“I’ve disappointed you? You would have liked me to be more specific? A Palestinian state, the settlements, Jerusalem? I agree, the details are everything. I just don’t have the head for them any more. I had the reputation of a zealot, but I was the least ideological of all Zionists. The best possible deal for the Jewish people was all I wanted. For that, though, we had to be tougher and smarter than we were. There’s no other way to survive in this world: I learned that as a boy in Odessa. Well, you have the state I dreamed of. It came too late for too many Jews, but it’s there. Don’t lose it.”
“But what is the best possible deal?” I persist.
He glances at his watch. “That, my friend,” he says, “you’ll have to figure out for yourselves. If you want my advice, never take advice from a dead man. I really do have to go now. Ania will be worried.”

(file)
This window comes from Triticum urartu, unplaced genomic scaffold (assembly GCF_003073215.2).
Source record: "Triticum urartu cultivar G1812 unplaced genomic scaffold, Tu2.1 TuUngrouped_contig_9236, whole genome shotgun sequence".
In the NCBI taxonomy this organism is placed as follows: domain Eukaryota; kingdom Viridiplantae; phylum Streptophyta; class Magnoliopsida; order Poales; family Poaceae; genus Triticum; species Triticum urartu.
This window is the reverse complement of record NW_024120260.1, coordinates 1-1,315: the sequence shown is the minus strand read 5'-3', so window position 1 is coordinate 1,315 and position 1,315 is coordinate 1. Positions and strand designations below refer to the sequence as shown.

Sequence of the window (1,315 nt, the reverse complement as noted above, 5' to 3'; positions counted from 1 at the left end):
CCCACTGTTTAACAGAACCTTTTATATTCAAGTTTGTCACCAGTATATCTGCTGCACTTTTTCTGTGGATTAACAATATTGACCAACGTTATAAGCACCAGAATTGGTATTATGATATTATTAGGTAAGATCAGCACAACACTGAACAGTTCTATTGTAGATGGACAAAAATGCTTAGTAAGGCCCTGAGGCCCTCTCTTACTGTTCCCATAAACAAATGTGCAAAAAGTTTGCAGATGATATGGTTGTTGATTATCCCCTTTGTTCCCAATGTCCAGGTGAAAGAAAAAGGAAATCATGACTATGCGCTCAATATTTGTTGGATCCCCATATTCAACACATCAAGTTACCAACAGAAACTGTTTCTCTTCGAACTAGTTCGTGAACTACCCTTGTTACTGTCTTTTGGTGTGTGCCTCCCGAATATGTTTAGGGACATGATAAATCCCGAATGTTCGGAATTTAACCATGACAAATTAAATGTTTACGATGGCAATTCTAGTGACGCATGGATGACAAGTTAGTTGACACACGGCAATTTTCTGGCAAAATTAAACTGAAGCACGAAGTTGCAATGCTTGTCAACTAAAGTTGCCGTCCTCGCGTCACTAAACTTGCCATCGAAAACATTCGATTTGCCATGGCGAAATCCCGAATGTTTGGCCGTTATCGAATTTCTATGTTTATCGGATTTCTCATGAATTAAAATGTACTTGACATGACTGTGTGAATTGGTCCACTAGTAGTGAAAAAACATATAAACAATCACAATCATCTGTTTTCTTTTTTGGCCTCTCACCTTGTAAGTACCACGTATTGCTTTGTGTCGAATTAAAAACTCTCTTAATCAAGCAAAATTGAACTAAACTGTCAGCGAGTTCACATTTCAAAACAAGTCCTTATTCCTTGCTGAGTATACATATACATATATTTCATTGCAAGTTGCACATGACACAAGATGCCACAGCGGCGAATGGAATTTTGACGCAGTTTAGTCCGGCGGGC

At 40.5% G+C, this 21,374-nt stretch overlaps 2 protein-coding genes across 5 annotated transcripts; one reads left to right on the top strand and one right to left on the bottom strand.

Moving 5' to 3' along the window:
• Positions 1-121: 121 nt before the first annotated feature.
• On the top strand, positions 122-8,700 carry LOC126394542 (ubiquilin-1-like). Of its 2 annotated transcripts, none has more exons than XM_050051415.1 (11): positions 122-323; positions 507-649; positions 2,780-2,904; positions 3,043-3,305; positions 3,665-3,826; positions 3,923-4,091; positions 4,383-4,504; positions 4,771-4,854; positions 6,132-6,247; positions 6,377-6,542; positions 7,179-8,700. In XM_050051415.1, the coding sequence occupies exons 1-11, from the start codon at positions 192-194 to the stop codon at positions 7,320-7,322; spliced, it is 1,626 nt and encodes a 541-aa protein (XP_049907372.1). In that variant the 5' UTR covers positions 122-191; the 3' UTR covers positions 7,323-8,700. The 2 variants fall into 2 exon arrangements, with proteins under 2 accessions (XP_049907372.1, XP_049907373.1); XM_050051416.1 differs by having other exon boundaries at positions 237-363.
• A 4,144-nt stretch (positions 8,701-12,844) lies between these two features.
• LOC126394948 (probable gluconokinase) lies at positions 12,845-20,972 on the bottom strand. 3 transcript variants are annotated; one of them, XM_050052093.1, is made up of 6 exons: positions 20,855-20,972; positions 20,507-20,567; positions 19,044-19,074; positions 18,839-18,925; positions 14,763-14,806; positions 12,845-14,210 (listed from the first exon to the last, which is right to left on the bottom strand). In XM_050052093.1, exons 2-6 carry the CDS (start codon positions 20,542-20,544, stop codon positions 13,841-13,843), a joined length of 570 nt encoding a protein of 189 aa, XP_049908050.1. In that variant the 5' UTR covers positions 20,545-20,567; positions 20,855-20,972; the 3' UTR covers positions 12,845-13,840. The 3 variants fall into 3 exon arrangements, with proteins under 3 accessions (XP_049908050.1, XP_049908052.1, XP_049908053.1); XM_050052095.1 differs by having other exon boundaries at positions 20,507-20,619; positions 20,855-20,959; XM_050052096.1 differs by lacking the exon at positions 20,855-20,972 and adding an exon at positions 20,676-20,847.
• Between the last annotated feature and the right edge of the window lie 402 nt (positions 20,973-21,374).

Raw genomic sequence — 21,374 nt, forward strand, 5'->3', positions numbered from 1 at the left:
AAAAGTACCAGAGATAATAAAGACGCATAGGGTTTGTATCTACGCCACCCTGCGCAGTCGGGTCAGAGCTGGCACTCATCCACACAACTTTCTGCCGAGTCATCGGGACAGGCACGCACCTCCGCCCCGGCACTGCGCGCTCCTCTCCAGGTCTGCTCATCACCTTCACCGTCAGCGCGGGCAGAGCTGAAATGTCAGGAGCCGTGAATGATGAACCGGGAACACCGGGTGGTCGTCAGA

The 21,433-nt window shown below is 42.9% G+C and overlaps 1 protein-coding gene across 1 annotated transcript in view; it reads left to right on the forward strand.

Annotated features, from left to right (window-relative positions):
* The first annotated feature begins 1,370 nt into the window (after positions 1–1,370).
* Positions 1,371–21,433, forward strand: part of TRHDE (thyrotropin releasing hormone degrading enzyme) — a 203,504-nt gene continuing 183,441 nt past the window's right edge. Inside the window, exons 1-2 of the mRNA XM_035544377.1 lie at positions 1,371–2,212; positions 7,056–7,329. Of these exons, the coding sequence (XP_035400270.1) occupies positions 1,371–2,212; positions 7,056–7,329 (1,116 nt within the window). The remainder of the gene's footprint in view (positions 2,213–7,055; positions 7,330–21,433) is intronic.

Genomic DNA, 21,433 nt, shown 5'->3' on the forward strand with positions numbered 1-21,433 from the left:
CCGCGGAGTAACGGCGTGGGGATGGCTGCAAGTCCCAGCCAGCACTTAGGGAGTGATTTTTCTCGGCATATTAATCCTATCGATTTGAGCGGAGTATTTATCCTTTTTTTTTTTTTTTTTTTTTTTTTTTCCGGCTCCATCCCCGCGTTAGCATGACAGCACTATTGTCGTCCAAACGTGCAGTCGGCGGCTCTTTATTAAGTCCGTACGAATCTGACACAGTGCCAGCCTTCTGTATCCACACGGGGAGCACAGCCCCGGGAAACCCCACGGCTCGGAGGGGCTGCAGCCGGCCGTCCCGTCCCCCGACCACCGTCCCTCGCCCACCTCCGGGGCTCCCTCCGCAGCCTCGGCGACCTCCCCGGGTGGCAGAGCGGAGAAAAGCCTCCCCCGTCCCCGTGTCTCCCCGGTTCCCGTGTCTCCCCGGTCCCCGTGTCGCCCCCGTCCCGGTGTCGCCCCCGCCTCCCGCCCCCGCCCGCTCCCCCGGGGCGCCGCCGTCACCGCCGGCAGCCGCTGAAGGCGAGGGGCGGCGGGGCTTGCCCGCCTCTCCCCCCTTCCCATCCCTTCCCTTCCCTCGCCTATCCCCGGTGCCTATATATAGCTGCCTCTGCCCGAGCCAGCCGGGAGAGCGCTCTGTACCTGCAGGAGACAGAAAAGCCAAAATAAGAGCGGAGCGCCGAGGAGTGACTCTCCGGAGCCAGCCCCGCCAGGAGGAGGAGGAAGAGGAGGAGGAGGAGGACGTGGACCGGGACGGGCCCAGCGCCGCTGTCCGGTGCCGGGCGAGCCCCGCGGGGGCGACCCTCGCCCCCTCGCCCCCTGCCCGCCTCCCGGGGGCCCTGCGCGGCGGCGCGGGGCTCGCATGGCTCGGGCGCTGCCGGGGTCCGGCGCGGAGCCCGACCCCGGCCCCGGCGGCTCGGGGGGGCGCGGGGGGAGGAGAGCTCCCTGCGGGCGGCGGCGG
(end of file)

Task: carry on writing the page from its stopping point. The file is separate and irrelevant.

I reach for the check on the table.
“Permit me,” he says. “We get an allowance for things like this.” He takes a bill from his wallet and regards it with curiosity.
“It’s called a euro,” I say. “Francs haven’t been used for years.”
He smiles. “You see what I mean about keeping abreast. Will this be enough?”
“It’s plenty.” He hands it to the waiter. “S’il vous plait, monsieur,” he says.
Excerpted from Jabotinsky: A Life by Hillel Halkin, published by Yale University Press. Copyright 2014 by Hillel Halkin. Reprinted by Permission.
Hillel Halkin is a critic, translator, and author of six books, the most recent of which is a novel, Melisande! What Are Dreams?